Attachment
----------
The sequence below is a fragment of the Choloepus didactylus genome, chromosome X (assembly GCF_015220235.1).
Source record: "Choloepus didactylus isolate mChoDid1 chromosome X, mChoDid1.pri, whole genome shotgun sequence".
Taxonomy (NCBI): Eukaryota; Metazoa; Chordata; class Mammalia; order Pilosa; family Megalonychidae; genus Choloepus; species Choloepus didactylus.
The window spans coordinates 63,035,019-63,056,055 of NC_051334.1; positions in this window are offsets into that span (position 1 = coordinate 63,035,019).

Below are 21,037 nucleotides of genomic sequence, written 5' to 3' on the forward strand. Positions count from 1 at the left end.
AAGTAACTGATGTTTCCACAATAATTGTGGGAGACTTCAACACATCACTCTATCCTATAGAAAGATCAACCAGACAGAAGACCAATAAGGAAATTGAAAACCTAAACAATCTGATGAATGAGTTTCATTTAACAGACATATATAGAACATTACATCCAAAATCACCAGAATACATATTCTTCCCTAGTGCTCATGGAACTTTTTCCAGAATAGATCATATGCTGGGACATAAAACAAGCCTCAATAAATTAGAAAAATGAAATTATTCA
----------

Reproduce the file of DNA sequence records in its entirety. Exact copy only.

The sequence below is a fragment of the Choloepus didactylus genome, chromosome X (assembly GCF_015220235.1).
Source record: "Choloepus didactylus isolate mChoDid1 chromosome X, mChoDid1.pri, whole genome shotgun sequence".
Taxonomy (NCBI): Eukaryota; Metazoa; Chordata; class Mammalia; order Pilosa; family Megalonychidae; genus Choloepus; species Choloepus didactylus.
The window spans coordinates 63,035,019-63,056,055 of NC_051334.1; positions in this window are offsets into that span (position 1 = coordinate 63,035,019).

Below are 21,037 nucleotides of genomic sequence, written 5' to 3' on the forward strand. Positions count from 1 at the left end.
AAGTAACTGATGTTTCCACAATAATTGTGGGAGACTTCAACACATCACTCTATCCTATAGAAAGATCAACCAGACAGAAGACCAATAAGGAAATTGAAAACCTAAACAATCTGATGAATGAGTTTCATTTAACAGACATATATAGAACATTACATCCAAAATCACCAGAATACATATTCTTCCCTAGTGCTCATGGAACTTTTTCCAGAATAGATCATATGCTGGGACATAAAACAAGCCTCAATAAATTAGAAAAATGAAATTATTCA